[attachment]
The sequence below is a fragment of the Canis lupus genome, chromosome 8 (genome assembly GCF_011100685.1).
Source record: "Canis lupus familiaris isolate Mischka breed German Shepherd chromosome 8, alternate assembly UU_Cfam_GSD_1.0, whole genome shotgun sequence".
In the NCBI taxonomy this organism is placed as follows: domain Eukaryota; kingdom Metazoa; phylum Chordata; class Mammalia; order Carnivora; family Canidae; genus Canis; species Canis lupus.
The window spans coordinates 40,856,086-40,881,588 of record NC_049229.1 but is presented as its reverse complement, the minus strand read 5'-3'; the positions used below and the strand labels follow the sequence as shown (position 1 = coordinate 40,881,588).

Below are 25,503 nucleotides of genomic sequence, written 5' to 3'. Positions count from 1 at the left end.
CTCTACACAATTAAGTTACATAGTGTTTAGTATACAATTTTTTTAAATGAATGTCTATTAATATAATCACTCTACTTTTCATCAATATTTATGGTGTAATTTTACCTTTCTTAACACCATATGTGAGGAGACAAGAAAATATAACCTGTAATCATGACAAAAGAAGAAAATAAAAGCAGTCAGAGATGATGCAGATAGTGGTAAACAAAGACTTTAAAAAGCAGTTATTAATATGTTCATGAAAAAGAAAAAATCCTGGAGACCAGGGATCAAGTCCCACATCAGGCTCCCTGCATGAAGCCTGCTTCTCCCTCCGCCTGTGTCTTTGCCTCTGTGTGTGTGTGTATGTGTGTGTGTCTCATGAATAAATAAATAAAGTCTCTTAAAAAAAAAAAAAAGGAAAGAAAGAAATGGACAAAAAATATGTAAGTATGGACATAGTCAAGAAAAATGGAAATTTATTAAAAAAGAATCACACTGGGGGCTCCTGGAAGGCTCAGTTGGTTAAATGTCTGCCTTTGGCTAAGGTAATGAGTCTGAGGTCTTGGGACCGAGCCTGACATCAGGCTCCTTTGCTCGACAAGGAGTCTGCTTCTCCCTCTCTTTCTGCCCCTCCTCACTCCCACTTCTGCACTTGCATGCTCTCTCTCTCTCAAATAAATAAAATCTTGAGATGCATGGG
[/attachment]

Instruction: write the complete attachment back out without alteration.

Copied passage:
The sequence below is a fragment of the Canis lupus genome, chromosome 8 (genome assembly GCF_011100685.1).
Source record: "Canis lupus familiaris isolate Mischka breed German Shepherd chromosome 8, alternate assembly UU_Cfam_GSD_1.0, whole genome shotgun sequence".
In the NCBI taxonomy this organism is placed as follows: domain Eukaryota; kingdom Metazoa; phylum Chordata; class Mammalia; order Carnivora; family Canidae; genus Canis; species Canis lupus.
The window spans coordinates 40,856,086-40,881,588 of record NC_049229.1 but is presented as its reverse complement, the minus strand read 5'-3'; the positions used below and the strand labels follow the sequence as shown (position 1 = coordinate 40,881,588).

Below are 25,503 nucleotides of genomic sequence, written 5' to 3'. Positions count from 1 at the left end.
CTCTACACAATTAAGTTACATAGTGTTTAGTATACAATTTTTTTAAATGAATGTCTATTAATATAATCACTCTACTTTTCATCAATATTTATGGTGTAATTTTACCTTTCTTAACACCATATGTGAGGAGACAAGAAAATATAACCTGTAATCATGACAAAAGAAGAAAATAAAAGCAGTCAGAGATGATGCAGATAGTGGTAAACAAAGACTTTAAAAAGCAGTTATTAATATGTTCATGAAAAAGAAAAAATCCTGGAGACCAGGGATCAAGTCCCACATCAGGCTCCCTGCATGAAGCCTGCTTCTCCCTCCGCCTGTGTCTTTGCCTCTGTGTGTGTGTGTATGTGTGTGTGTCTCATGAATAAATAAATAAAGTCTCTTAAAAAAAAAAAAAAGGAAAGAAAGAAATGGACAAAAAATATGTAAGTATGGACATAGTCAAGAAAAATGGAAATTTATTAAAAAAGAATCACACTGGGGGCTCCTGGAAGGCTCAGTTGGTTAAATGTCTGCCTTTGGCTAAGGTAATGAGTCTGAGGTCTTGGGACCGAGCCTGACATCAGGCTCCTTTGCTCGACAAGGAGTCTGCTTCTCCCTCTCTTTCTGCCCCTCCTCACTCCCACTTCTGCACTTGCATGCTCTCTCTCTCTCAAATAAATAAAATCTTGAGATGCATGGG